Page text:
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TECS Program Chair
This session presents thermal design, testing, and on-orbit performance of near-earth and interplanetary unmanned/robotic spacecraft, instruments, and payloads, and the application of key new technologies.
Jose Rodriguez, NASA Jet Propulsion Laboratory
Joe Gasbarre, NASA Langley Research Center
Wes Ousley, Genesis Engineering Solutions LLC
This session focuses on active and passive thermal control for planetary and small body surface missions utilizing vehicles such as rovers, landers, probes, and rendezvous systems. Also covered is the characterization and modeling of the environment in support of such missions.
Eric Sunada, NASA Jet Propulsion Laboratory
Jennifer Miller, NASA Jet Propulsion Laboratory
Gaj Birur, NASA Jet Propulsion Laboratory
This session covers environmental control, thermal control (passive and active), and thermal protection topics for vehicles used to transport crew and cargo to/from cislunar space, the Moon, Mars, and asteroids, including landers, habitats, and crew transport vehicle systems. Papers on related systems within international and U.S. programs, including Gateway, are welcome. Potential topics include encountered space environment, base heat rejection, dust mitigation, thermal and environmental control and life support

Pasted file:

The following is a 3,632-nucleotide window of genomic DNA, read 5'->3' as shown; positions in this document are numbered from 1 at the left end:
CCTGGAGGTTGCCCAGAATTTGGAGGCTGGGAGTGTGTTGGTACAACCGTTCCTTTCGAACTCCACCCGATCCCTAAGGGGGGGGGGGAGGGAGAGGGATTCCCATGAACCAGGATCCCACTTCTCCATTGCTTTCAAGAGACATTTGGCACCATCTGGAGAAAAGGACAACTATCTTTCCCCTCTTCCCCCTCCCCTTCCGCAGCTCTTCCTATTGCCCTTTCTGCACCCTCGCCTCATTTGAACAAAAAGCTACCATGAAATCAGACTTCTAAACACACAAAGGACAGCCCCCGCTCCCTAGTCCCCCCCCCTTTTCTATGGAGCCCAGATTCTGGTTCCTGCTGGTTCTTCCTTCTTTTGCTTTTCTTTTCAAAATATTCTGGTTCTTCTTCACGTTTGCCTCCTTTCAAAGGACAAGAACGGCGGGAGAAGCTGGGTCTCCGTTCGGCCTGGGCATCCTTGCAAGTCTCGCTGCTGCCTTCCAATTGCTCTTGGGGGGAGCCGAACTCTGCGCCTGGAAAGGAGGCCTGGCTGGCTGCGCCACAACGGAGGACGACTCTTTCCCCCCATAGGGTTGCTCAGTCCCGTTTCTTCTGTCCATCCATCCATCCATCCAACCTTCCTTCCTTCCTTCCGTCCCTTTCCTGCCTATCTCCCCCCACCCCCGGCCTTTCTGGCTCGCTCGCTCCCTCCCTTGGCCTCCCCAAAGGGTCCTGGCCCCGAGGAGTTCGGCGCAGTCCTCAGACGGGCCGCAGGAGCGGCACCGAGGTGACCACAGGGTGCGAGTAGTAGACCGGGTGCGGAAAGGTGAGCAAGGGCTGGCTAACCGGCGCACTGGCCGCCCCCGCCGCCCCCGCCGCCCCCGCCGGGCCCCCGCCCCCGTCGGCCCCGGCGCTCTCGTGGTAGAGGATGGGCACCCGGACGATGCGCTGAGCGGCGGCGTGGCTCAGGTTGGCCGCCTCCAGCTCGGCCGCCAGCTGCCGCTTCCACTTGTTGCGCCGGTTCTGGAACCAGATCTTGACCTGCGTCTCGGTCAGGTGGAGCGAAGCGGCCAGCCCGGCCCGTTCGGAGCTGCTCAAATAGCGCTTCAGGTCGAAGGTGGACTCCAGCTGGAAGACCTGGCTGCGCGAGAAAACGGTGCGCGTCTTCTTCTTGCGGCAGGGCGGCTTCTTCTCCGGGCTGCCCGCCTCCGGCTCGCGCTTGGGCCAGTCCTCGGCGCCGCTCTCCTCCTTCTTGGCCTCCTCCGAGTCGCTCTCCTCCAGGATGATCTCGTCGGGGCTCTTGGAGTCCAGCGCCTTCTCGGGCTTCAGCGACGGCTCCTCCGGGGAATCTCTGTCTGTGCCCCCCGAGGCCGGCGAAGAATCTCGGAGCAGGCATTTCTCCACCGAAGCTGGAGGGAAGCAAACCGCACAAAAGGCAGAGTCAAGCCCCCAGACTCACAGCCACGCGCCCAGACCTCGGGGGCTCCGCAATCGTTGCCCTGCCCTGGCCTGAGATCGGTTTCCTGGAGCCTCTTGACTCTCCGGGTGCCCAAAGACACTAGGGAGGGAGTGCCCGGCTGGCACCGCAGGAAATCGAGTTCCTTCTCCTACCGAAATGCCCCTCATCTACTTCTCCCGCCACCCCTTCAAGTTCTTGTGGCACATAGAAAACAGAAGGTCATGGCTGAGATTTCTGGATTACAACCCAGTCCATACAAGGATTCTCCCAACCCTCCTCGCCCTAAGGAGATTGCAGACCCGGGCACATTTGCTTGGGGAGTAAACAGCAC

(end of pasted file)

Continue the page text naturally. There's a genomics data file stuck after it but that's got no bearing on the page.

requirements, design, analysis, verification, and testing.
This session addresses novel or advanced technologies and development activities pertaining to heat acquisition, transport, rejection, and storage, as well as cryogenic cooling and thermal protection systems not specific to any existing or future scientific instruments, spacecraft, or planetary systems.
This session focuses on current and future efforts and needs for development of spacecraft thermal control standards and reference documents dealing with such areas as design, analysis, testing, equipment, specifications, and processes. These standards might be dedicated to a specific company or applicable to programs, space centers, or agencies. Also included are lessons learned in developing or applying these standards.